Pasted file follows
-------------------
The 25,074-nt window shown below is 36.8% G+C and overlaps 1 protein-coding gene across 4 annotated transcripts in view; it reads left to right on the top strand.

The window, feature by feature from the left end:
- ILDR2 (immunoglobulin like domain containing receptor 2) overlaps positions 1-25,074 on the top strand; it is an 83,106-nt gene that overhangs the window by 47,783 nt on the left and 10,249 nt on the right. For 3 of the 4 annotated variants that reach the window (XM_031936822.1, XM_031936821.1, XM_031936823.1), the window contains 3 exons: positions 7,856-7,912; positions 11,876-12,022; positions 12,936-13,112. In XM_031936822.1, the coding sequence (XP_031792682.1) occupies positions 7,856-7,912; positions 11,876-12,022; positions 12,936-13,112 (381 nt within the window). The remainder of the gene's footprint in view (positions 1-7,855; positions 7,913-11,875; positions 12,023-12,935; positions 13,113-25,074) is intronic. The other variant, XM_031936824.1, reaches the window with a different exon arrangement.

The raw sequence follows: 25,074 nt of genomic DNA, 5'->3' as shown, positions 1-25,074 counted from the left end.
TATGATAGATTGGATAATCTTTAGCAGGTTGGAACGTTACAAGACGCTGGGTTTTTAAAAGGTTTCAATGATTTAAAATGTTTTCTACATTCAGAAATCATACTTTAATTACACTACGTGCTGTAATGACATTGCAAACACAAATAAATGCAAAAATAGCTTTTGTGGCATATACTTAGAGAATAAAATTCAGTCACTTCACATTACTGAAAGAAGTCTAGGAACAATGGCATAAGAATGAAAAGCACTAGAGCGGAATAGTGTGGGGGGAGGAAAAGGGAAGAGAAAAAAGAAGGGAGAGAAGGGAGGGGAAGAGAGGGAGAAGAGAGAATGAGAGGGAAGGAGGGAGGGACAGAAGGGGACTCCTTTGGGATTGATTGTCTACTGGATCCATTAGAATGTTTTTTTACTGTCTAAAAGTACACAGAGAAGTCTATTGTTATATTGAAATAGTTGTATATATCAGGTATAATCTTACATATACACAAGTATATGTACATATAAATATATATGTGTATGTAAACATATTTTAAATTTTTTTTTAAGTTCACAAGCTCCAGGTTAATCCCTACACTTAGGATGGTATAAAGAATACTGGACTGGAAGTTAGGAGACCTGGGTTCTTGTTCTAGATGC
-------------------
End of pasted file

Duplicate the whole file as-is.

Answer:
The 25,074-nt window shown below is 36.8% G+C and overlaps 1 protein-coding gene across 4 annotated transcripts in view; it reads left to right on the top strand.

The window, feature by feature from the left end:
- ILDR2 (immunoglobulin like domain containing receptor 2) overlaps positions 1-25,074 on the top strand; it is an 83,106-nt gene that overhangs the window by 47,783 nt on the left and 10,249 nt on the right. For 3 of the 4 annotated variants that reach the window (XM_031936822.1, XM_031936821.1, XM_031936823.1), the window contains 3 exons: positions 7,856-7,912; positions 11,876-12,022; positions 12,936-13,112. In XM_031936822.1, the coding sequence (XP_031792682.1) occupies positions 7,856-7,912; positions 11,876-12,022; positions 12,936-13,112 (381 nt within the window). The remainder of the gene's footprint in view (positions 1-7,855; positions 7,913-11,875; positions 12,023-12,935; positions 13,113-25,074) is intronic. The other variant, XM_031936824.1, reaches the window with a different exon arrangement.

The raw sequence follows: 25,074 nt of genomic DNA, 5'->3' as shown, positions 1-25,074 counted from the left end.
TATGATAGATTGGATAATCTTTAGCAGGTTGGAACGTTACAAGACGCTGGGTTTTTAAAAGGTTTCAATGATTTAAAATGTTTTCTACATTCAGAAATCATACTTTAATTACACTACGTGCTGTAATGACATTGCAAACACAAATAAATGCAAAAATAGCTTTTGTGGCATATACTTAGAGAATAAAATTCAGTCACTTCACATTACTGAAAGAAGTCTAGGAACAATGGCATAAGAATGAAAAGCACTAGAGCGGAATAGTGTGGGGGGAGGAAAAGGGAAGAGAAAAAAGAAGGGAGAGAAGGGAGGGGAAGAGAGGGAGAAGAGAGAATGAGAGGGAAGGAGGGAGGGACAGAAGGGGACTCCTTTGGGATTGATTGTCTACTGGATCCATTAGAATGTTTTTTTACTGTCTAAAAGTACACAGAGAAGTCTATTGTTATATTGAAATAGTTGTATATATCAGGTATAATCTTACATATACACAAGTATATGTACATATAAATATATATGTGTATGTAAACATATTTTAAATTTTTTTTTAAGTTCACAAGCTCCAGGTTAATCCCTACACTTAGGATGGTATAAAGAATACTGGACTGGAAGTTAGGAGACCTGGGTTCTTGTTCTAGATGC